The drama escalated last September, when Eneliko “Liko” Smith claimed that he owned Sugar Loaf. Smith is a former Olympic-level Samoan boxer and West Coast hotelier whose previous business deals have failed, and whose personal life has played out poorly in reality television shows. In 2009 Smith lost The Block Hotel in South Lake Tahoe, on the California-Nevada border, to creditors, and was accused of failing to pay $130,000 in room taxes. Smith was charged with a felony which lead to a plea deal. Authorities in El Dorado County, Calif., later had a warrant out for his arrest for violating terms of the probation.

Smith had first introduced himself to Leelanau residents in 2010, following the collapse of The Block, when he appeared at Sugar Loaf with his newlywed wife, a 19-year-old New Zealand lounge singer he had met in Las Vegas. He boastfully courted local media and local investors. Admitting that he “Googled poorly,” Smith vowed he would buy and re-open Sugar Loaf by the following winter.

Like the abandoned Packard Plant in Detroit or the Hiawatha Iron Ore Mine in the Upper Peninsula, Sugar Loaf’s remains are now a blight on the landscape, a missed economic opportunity for the region and an embarrassment to its community.

Despite initial claims to the contrary, news emerged that Smith was a business associate of a previous and equally colorful owner of the resort, Remo Polselli, a Southfield hotelier with properties in Detroit and southern California who served time in 2003 for failing to pay taxes. Polselli owned Sugar Loaf from 1997 through its closing in 2000. In 2005, Polselli appeared to have sold the resort to Kate Wickstrom, a Leelanau County native who ran an addiction treatment center near Grand Rapids but never found the means to re-open the resort. Wickstrom stopped paying taxes on the property, but Polselli’s wife Hanna Karcho, who it turns out had secretly co-signed the mortgage, paid back taxes to Leelanau County in the eleventh hour to avoid losing the property.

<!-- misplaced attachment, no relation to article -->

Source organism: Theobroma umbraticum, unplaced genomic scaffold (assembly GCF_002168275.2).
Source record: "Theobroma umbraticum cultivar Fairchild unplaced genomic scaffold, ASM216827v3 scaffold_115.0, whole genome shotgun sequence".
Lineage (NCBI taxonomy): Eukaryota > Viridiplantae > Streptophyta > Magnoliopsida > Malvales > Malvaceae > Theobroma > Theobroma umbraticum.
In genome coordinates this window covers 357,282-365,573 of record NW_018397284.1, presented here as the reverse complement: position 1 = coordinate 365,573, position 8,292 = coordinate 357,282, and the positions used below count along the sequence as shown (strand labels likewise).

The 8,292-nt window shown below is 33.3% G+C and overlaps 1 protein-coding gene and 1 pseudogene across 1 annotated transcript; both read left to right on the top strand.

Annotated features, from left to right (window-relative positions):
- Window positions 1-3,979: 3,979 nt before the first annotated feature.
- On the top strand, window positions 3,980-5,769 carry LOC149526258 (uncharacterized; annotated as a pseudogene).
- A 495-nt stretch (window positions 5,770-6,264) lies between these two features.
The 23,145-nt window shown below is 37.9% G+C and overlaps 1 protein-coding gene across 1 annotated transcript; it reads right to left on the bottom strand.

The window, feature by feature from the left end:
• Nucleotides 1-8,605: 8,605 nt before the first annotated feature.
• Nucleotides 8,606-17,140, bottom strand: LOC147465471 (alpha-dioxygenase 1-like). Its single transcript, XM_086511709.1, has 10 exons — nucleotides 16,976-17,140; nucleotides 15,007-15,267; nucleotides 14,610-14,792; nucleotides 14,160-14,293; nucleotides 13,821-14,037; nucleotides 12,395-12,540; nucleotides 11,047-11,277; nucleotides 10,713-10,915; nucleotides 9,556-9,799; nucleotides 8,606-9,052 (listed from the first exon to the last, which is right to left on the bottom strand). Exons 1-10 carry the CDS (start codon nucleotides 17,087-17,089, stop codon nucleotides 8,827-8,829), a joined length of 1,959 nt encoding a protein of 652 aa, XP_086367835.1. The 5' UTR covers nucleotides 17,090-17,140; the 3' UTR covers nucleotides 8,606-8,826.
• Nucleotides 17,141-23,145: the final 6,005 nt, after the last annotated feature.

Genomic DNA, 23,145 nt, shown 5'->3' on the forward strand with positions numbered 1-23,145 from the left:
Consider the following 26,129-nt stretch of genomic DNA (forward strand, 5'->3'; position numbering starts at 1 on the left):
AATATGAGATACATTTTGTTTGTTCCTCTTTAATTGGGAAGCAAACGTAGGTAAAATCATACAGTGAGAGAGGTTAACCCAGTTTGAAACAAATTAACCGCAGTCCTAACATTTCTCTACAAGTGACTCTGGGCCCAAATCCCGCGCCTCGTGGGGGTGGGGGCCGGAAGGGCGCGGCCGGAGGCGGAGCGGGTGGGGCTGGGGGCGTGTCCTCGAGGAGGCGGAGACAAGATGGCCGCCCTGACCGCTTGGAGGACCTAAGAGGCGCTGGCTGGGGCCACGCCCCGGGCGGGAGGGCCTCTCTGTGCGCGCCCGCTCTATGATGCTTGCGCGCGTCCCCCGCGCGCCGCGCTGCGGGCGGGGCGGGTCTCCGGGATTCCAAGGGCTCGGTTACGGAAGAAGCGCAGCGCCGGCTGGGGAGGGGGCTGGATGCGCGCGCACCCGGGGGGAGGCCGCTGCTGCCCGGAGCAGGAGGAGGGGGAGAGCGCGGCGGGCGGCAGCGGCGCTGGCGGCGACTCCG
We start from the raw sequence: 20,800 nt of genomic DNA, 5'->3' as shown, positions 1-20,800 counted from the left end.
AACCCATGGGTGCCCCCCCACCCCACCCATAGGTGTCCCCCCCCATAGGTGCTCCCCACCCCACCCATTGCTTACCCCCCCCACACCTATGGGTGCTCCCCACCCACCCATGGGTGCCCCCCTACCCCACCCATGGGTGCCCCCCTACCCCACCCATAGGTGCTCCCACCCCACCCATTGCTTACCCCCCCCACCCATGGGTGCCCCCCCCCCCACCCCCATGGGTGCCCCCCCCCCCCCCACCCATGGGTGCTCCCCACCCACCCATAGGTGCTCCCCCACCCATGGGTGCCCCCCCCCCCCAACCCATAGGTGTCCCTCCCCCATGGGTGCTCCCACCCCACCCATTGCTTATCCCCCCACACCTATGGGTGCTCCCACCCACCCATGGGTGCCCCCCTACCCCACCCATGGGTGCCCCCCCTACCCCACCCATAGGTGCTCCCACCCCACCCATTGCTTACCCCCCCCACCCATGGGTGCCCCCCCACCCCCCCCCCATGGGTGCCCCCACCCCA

Smith, tarnished in the eyes of some Northern Michiganders by his connections to Polselli, held a fundraiser in the spring of 2010 at Red Ginger, a downtown Traverse City restaurant, but failed to secure much interest in co-financing the project. He left the restaurant without paying his bill.

Most of Northern Michigan figured they would never hear from Smith again.

And the resort continued to gather cobwebs. Local residents longed for the days when chairlifts transported them to the top of the mountain. Sugar Loaf had been a cherished stop for generations of Michigan skiers, with its own compelling backstory. The resort was founded just after World War II by a group that included Hans “Peppi” Teichner, a Jewish member of Germany’s national ski team when Hitler came to power. During the Spanish Civil War, Teichner helped those fleeing Franco’s fascist regime elude capture by skiing to freedom over the Pyrenees. He and his wife finally settled in Glen Arbor and helped open the resort in 1947.